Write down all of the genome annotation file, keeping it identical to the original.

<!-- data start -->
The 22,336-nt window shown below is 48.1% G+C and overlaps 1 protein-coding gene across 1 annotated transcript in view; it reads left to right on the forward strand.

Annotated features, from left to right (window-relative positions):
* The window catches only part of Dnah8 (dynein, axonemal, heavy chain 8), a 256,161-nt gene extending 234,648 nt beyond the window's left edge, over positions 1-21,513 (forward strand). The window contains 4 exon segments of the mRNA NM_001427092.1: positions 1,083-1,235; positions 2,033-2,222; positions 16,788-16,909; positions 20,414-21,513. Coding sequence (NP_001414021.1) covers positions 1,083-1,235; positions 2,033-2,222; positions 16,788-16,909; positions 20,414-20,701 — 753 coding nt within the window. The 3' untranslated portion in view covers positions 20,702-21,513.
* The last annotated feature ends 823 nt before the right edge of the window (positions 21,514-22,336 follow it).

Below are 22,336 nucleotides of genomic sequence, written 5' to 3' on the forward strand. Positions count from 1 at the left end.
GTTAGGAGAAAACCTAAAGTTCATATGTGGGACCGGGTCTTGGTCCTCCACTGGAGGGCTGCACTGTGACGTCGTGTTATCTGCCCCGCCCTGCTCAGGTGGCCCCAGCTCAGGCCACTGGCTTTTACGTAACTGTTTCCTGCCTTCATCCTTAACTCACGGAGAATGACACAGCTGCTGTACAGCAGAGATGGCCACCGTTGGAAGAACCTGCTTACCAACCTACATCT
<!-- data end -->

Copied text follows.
The 22,336-nt window shown below is 48.1% G+C and overlaps 1 protein-coding gene across 1 annotated transcript in view; it reads left to right on the forward strand.

Annotated features, from left to right (window-relative positions):
* The window catches only part of Dnah8 (dynein, axonemal, heavy chain 8), a 256,161-nt gene extending 234,648 nt beyond the window's left edge, over positions 1-21,513 (forward strand). The window contains 4 exon segments of the mRNA NM_001427092.1: positions 1,083-1,235; positions 2,033-2,222; positions 16,788-16,909; positions 20,414-21,513. Coding sequence (NP_001414021.1) covers positions 1,083-1,235; positions 2,033-2,222; positions 16,788-16,909; positions 20,414-20,701 — 753 coding nt within the window. The 3' untranslated portion in view covers positions 20,702-21,513.
* The last annotated feature ends 823 nt before the right edge of the window (positions 21,514-22,336 follow it).

Below are 22,336 nucleotides of genomic sequence, written 5' to 3' on the forward strand. Positions count from 1 at the left end.
GTTAGGAGAAAACCTAAAGTTCATATGTGGGACCGGGTCTTGGTCCTCCACTGGAGGGCTGCACTGTGACGTCGTGTTATCTGCCCCGCCCTGCTCAGGTGGCCCCAGCTCAGGCCACTGGCTTTTACGTAACTGTTTCCTGCCTTCATCCTTAACTCACGGAGAATGACACAGCTGCTGTACAGCAGAGATGGCCACCGTTGGAAGAACCTGCTTACCAACCTACATCT